significant reduction (62.67%) in malondialdehyde levels of murine hepatic tissues. The antioxidant capacity of OC was comparable to that of standard ascorbic acid and showed 53.5 µg of phenol/mg OC. Rats pre-treated with OC for 4 days showed significant reduction in the serum enzymes such as glutamate oxaloacetate transaminase, glutamate pyruvate transaminase, alkaline phosphatase, serum bilirubin and showed almost normal histological liver architecture of the treated groups compared to paracetamol induced hepatic damage group, indicating its hepatoprotective and antioxidant potential.

 

 

Indian Journal of Experimental Biology

Vol. 53, February 2014, pp. 153-158

 

 

Role of Triticum aestivum aqueous extract in glucocorticoid
induced osteoporosis in rats

David Banji*, Otilia J F Banji, Vijaya Laxmi Chiluka & Saidulu Abbagoni

Department of Pharmacology, Nalanda College of Pharmacy, Charlapally,
Nalgonda 508 001, India

Received 3 August 2012; revised 8 November 2013

Administration of aqueous extract of T. aestivum (200 and 400 mg/kg/day, po, for 30 days) and risedronate (20 mg/kg, sc, five times a week for 30 days) following methyl prednisolone sodium succinate (10 mg/kg, sc, thrice a week for 4 weeks) induced osteoporosis in Wistar rats showed an increase in the serum levels of bone mineral content markers, decrease in the serum and urinary levels of bone resorption markers. An incline in strength of femur and tibia was seen particularly with 400 mg/kg of T. aestivum. Maintenance of calcium homeostasis, formation of collagen and scavenging of free radicals can plausibly be the mode of action of aqueous extract of T. aestivum thereby combating osteoporosis induced by glucocorticoids.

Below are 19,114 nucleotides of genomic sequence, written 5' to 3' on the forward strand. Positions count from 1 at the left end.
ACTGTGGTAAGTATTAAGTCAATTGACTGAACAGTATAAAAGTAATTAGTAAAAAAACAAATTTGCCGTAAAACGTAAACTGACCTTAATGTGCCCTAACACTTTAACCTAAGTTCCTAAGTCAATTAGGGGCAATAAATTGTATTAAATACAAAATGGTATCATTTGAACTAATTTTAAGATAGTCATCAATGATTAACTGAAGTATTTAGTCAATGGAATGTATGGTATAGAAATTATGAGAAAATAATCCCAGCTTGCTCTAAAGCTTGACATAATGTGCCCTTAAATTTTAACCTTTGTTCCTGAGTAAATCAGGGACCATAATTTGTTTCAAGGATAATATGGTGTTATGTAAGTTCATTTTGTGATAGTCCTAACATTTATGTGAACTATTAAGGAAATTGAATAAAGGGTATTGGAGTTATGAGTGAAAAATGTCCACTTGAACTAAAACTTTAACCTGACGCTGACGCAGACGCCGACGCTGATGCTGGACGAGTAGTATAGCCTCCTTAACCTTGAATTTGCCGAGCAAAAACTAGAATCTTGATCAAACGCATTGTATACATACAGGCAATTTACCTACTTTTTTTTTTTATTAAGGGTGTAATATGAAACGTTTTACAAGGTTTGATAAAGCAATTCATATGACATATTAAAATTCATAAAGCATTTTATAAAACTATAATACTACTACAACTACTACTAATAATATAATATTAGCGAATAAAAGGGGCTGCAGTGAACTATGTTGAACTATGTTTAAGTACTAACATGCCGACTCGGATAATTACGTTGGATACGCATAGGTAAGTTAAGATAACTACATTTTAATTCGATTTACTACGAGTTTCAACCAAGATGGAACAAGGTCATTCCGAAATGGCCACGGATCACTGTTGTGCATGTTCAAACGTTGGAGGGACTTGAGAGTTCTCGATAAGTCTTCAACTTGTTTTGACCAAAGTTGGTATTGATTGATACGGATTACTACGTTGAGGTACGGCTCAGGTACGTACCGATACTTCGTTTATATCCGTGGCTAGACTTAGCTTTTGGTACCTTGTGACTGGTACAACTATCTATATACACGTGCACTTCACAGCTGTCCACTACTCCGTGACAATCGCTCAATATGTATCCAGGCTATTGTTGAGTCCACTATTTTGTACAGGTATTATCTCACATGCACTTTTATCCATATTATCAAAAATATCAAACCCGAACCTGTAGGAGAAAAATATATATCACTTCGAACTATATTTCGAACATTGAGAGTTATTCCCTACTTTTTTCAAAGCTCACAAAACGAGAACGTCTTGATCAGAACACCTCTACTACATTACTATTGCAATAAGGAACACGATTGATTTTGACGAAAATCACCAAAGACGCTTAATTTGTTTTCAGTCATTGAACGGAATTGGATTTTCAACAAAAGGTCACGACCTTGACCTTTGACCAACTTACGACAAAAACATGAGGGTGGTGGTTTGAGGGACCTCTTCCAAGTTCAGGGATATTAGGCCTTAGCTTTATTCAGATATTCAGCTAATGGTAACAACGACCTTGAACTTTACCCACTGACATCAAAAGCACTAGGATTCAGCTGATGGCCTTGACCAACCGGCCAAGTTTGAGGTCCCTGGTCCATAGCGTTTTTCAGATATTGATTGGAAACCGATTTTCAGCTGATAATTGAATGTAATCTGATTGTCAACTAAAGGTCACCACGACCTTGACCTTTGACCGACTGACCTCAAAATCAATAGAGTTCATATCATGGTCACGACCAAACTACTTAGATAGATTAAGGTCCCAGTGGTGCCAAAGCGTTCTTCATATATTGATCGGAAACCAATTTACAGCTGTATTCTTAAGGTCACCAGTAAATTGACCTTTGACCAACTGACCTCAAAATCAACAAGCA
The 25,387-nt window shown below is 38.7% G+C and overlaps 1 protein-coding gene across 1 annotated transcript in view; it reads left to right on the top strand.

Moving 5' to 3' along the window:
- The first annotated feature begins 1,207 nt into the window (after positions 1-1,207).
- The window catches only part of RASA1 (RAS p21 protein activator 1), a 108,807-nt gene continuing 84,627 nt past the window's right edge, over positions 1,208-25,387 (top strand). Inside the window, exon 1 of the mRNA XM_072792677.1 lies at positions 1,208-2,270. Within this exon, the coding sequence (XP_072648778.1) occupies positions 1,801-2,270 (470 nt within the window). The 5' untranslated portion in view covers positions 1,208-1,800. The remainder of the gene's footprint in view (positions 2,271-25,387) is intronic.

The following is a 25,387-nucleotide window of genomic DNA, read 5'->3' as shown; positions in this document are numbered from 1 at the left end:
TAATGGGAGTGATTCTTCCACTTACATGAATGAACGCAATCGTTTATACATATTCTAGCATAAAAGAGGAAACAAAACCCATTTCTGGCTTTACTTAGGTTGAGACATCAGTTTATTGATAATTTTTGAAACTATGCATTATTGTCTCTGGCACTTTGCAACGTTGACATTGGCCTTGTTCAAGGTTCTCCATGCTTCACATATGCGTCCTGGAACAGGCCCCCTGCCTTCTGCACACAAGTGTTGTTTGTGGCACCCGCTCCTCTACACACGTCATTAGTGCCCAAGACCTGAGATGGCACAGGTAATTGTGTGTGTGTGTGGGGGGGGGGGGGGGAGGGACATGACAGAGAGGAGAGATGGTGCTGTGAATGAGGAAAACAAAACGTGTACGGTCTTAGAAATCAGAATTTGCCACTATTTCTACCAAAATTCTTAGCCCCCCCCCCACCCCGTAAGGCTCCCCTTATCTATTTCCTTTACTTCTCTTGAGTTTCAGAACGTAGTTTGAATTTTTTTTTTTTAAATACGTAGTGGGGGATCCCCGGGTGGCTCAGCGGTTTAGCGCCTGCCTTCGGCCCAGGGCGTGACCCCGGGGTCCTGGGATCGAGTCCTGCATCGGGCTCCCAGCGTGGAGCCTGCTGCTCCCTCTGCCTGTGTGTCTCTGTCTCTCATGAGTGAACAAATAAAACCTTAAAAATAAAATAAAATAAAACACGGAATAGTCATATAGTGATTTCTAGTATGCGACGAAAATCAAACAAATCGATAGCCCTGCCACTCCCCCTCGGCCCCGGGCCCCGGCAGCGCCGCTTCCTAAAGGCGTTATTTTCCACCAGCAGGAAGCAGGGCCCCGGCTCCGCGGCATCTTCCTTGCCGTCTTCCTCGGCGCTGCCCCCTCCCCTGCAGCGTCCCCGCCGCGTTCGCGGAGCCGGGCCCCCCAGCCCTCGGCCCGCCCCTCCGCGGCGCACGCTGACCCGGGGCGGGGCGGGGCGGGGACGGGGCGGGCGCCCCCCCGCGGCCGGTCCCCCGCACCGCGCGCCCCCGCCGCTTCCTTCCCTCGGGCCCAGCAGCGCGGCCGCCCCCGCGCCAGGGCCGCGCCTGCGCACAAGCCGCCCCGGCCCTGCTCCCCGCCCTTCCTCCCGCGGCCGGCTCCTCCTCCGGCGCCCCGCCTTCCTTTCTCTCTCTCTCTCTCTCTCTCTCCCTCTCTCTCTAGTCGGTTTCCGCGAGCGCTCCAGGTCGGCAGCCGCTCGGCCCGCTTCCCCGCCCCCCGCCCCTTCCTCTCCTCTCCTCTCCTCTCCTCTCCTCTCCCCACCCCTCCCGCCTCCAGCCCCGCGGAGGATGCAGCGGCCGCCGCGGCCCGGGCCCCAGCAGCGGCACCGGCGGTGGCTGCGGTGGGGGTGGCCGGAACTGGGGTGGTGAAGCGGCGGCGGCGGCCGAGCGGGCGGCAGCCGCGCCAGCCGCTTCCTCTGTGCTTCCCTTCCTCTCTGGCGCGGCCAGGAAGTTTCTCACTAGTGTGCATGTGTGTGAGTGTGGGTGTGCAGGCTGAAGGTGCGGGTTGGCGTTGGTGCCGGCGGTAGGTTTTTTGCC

Indian Journal of Experimental Biology

Vol. 53, February 2014, pp. 159-167

 

 

Effect of feeding graded doses of Citrinin on clinical and teratology in female Wistar rats

N D Singh*, A K Sharma, R D Patil1, S Rahman2, G D Leishangthem3 & M Kumar4

Division of Pathology Indian Veterinary Research Institute, Izatnagar 243 122, India

Received 19 November 2012; revised 8 November 2013

Citrinin is the one of the well-known mycotoxins, which is possibly spread all over the world. The graded doses of citrinin (1, 3 and 5 ppm CIT in feed) in female Wistar rats 10 weeks prior to mating, during mating and during organogenesis resulted in resorptions and post implantation losses, decreased fetal body weights and crown-rump lengths in fetuses of all groups. Various developmental anomalies recorded in fetuses of treated rats included gross (wrist drop, curled tail, stretched forelimb, subcutaneous haematoma), skeletal (incomplete ossification of skull bones, incomplete fusion of vertebral bodies, complete and partial agenesis of sternaebrae, metacarpals, metatarsals and phalanges, fused ribs and swing out ribs) and visceral (internal and external hydrocephalus, cerebellar hypoplasia, microphthalmia, roundening of heart, contracted kidneys, dilated renal pelvis and cryptorchid testes). The results suggest that CIT has adverse effects on fetal development which may be due to the longer bioavailability of citrinin in the animals.